Japan As They Saw It

Buddhism and beer

    Within the limits which probably mark the old city of Kama-kura may still be seen the colossal bronze figure of Dai-Bootz, which means simply the great Buddha. It is about fifty feet high, and had at one time a temple over it; the bases of the columns can still be seen in the garden. The interior of the figure is now the only temple, and it has an altar with Buddhist figures and incense vessels.
    A Buddhist priest lives at the place, and combines the practice of his faith with the sale of beer to strangers and Europeanized Japs. I managed to get this man’s views of the changes going on in his country, and as he expressed himself very frankly on the matter, what he said is worth recording. The priesthood, he said, was, as a line of business, not worth following; at least to be a Buddhist priest was no good now, since the State had thrown it off. The people did not seem to care for it, and a living could scarce be made by it. He blamed the foreigners as the cause, not that they had any direct hand in disestablishing Buddhism; that was only part of the great movement going on, which was all due to this foreign influence. He did not speak bitterly, for he explained that he found the sale of the beer pay better than the religious services he performed to the few Buddhist devotees who now came. He talked of ceasing to be a priest, and becoming a merchant. From this it will be seen that the Almighty Dollar is becoming a Missionary, and doing something towards converting the heathen; nay, there is some chance of this new religious influence converting the great bronze Buddha himself. There are rumours that the Japanese Government have the idea of selling Dai-Bootz, and speculators have been computing already the quantity and quality of the bronze, to see what it would be worth for remelting and passing through a metempsychosis into a new coinage in England or elsewhere.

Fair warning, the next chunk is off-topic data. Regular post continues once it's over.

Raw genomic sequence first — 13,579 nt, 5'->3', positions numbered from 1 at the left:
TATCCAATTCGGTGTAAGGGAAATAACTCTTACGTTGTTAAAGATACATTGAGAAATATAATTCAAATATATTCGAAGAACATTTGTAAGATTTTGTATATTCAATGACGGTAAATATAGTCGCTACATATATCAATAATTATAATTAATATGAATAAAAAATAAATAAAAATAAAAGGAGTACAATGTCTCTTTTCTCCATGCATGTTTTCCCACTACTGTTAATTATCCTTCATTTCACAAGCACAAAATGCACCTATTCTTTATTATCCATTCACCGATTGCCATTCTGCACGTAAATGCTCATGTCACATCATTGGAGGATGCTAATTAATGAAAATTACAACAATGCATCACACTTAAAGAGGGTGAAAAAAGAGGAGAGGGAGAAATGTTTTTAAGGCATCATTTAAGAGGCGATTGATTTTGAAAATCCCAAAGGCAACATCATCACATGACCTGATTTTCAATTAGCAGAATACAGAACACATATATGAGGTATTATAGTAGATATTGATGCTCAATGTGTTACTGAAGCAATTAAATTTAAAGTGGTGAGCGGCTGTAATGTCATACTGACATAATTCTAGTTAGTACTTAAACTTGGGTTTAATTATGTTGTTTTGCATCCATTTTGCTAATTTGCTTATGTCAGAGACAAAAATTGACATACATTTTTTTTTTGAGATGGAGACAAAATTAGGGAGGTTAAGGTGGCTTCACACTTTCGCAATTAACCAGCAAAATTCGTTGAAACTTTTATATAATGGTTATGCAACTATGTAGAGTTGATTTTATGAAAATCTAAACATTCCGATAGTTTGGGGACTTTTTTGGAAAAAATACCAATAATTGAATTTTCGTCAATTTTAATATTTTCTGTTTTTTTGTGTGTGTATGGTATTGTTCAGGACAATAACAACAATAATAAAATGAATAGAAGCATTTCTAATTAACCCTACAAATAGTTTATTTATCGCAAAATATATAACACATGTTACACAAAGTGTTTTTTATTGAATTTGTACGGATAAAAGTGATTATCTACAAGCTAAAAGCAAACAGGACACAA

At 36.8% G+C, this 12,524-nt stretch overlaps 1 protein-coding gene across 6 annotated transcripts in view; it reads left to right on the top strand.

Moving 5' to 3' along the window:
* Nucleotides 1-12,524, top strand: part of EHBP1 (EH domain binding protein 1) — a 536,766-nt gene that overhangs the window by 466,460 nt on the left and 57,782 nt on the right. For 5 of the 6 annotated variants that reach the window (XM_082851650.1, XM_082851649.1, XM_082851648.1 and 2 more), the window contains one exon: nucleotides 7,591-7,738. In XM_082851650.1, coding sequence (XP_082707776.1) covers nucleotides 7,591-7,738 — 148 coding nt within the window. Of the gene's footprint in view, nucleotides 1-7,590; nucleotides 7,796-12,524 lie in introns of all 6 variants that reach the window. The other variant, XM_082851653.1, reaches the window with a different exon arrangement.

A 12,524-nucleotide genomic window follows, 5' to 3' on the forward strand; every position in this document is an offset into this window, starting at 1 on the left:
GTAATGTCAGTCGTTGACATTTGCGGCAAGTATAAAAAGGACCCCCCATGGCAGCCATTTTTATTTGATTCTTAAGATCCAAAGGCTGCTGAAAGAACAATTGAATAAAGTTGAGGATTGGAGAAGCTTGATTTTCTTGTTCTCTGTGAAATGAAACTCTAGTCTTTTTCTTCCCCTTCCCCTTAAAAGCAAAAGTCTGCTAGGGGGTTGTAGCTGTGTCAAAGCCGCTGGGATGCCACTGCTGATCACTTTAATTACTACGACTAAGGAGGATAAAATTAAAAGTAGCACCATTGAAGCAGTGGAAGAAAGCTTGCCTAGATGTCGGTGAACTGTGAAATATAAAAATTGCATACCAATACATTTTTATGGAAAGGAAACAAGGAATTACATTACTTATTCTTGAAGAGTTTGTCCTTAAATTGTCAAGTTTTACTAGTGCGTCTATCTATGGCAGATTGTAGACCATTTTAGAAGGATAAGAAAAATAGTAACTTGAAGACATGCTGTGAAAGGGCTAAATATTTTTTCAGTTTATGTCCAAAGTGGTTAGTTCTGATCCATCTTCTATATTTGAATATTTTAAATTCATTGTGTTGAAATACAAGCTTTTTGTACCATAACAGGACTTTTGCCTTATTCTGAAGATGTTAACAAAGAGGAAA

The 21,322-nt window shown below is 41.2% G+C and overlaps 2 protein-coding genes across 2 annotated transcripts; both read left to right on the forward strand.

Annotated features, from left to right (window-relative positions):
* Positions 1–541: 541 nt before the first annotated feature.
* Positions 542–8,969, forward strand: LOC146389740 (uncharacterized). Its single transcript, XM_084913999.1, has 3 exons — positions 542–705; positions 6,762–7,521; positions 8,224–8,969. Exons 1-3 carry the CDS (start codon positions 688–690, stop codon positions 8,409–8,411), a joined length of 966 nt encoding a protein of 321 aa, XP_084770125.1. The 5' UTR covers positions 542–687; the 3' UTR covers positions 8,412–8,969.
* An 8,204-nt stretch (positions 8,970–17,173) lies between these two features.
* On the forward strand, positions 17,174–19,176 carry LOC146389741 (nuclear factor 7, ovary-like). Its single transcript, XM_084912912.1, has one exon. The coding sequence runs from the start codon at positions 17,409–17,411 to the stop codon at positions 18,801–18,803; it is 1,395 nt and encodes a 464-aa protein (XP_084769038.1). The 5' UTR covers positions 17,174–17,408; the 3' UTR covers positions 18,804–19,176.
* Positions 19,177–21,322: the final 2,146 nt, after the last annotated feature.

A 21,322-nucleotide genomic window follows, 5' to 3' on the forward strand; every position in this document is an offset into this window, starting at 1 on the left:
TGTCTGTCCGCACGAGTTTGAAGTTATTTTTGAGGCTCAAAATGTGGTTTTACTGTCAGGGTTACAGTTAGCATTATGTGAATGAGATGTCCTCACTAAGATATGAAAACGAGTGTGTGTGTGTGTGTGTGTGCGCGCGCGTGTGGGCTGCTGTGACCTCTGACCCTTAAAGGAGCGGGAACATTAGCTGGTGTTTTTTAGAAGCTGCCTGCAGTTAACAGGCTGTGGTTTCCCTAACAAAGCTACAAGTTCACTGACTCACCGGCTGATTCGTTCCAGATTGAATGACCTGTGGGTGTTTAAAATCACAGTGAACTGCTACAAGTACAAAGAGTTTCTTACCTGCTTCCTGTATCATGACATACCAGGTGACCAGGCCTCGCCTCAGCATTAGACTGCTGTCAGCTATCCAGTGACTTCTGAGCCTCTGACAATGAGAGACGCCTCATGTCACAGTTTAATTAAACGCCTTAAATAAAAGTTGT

William Simpson, Meeting the Sun: A Journey All Round the World, 1874

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